Kevin Forsey -
First up is Kevin Forsey Our new Community Champion who works for Middlesbrough Council's Adult Social Care and Health Integration team.
When we sat down with him, we were particularly impressed by his conversation regarding male domestic abuse survivors - from a lived experience perspective.
Kevin plans to collaborate with lots of organisations and individuals in future, and his feedback will be really beneficial for us.
He is currently working with Hart Gables (One of Teesside's leading LGBTQ+ organisations), so we'll be updated on the impact of that relationship as things progress.
Welcome aboard Kevin, and good luck!
Terry Doyle -
Last month, we also had an update from Terry Doyle - a wellbeing practitioner who has been a Champion for some time now.
He's recently been involved in a project based at Middlesbrough Town Hall, called the North East Opera Community Choir. It's open to adults of all ages, and you certainly don't have to have professional vocals to take part! (Click the link to see how you can get involved)
Terry is also a master of Tai Chi, and has helped many individuals with his wellbeing and mindfulness sessions. Click here to view his movement and breath work for mental health and wellbeing.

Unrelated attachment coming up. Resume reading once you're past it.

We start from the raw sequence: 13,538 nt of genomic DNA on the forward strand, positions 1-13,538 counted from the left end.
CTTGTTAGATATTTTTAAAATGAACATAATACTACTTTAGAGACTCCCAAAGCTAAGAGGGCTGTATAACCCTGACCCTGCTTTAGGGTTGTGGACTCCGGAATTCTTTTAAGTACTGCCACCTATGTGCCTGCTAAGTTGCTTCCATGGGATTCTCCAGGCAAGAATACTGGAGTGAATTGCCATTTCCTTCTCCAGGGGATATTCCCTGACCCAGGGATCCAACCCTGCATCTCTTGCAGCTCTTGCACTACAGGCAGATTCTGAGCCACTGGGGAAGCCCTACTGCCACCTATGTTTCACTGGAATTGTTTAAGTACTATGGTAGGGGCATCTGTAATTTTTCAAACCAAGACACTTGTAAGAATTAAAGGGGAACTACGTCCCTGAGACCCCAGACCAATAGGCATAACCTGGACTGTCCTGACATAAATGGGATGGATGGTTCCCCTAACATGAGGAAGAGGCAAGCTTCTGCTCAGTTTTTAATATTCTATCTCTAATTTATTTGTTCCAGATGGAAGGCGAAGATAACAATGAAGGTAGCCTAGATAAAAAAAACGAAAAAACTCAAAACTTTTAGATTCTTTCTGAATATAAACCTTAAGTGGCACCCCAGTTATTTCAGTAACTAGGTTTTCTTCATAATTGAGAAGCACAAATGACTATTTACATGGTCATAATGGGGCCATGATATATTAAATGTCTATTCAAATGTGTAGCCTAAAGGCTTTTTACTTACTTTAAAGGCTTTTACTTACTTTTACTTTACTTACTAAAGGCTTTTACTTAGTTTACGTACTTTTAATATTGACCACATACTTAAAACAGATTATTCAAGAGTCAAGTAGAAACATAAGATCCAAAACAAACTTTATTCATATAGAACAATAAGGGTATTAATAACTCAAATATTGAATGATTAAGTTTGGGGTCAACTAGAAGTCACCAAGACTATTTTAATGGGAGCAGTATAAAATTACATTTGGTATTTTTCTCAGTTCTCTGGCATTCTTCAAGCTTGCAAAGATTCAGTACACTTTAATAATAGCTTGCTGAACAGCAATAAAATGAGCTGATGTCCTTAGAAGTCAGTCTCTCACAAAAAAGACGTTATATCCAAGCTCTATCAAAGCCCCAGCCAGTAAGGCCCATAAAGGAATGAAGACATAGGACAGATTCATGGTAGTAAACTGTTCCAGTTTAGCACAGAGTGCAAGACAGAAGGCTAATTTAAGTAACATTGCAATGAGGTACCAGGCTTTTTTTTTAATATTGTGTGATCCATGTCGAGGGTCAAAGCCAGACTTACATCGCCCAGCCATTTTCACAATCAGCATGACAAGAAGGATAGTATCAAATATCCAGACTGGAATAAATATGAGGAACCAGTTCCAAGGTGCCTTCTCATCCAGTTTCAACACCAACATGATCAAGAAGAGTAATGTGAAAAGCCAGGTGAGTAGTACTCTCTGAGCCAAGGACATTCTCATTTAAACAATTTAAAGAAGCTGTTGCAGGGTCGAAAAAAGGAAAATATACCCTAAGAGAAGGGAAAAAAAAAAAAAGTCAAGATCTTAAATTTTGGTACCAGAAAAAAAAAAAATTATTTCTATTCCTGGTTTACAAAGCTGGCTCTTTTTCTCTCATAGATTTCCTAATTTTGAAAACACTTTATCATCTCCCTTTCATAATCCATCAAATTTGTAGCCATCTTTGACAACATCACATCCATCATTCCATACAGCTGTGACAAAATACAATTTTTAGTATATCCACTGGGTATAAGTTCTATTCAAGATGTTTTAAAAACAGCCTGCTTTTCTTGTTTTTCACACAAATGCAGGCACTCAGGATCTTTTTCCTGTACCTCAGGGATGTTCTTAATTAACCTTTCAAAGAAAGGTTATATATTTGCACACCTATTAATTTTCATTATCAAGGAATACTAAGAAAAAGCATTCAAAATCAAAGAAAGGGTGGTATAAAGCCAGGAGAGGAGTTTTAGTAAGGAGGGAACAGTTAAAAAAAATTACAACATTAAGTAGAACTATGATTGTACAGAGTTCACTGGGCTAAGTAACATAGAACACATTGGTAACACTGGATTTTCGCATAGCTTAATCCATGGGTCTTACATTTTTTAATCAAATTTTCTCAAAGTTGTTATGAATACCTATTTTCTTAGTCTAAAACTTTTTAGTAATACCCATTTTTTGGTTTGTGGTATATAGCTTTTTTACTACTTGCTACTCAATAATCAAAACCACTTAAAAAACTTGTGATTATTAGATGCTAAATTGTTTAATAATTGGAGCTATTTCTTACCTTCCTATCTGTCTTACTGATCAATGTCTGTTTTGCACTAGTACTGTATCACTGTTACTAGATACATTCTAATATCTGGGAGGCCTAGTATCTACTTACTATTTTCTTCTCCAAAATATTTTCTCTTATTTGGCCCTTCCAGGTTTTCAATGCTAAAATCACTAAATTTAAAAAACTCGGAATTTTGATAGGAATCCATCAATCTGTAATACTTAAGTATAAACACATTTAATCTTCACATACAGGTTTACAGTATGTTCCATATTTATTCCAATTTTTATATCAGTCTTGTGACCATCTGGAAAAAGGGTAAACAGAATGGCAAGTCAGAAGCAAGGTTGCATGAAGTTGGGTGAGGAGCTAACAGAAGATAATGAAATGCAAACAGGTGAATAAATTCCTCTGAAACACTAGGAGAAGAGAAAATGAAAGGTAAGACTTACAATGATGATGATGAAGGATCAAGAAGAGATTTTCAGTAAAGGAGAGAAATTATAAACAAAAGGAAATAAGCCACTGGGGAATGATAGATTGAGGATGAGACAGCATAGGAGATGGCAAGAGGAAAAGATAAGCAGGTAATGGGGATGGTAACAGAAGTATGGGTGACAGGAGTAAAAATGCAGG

Andrew Richardson -
Last - but by no means least - in this months blog, we're updating you on the fantastic work of local student (and Community Champion), Andrew Richardson.
Andrew is a final year PhD student at Teesside University, whose work involves investigating the sedentary lifestyles of the Tees Valley.
He is set to submit his PhD near the end of the year and has kindly agreed to share some of his published findings from a recent conference he was at.
Attached in the PDF link below is his work outlining by sex and council the level of activity and inactivity for Tees Valley residents using the International Physical Activity Questionnaire (IPAQ). Residents were divided into three categories of activity by Low / Moderate / High based upon how active or inactive they were.
Data was collected between October 2020 - February 2021 and forms one part of Andrew's thesis to understand why is driving sedentary behaviors across the Tees Valley and how it differs by sex, age, employment, council, and ward for the residents.
As you can imagine, this data is extremely important to the work of Healthwatch South Tees, especially when portraying how local people live their lives, and the reasons why various health issues come in to play.
We think you'll agree, this information is hugely insightful.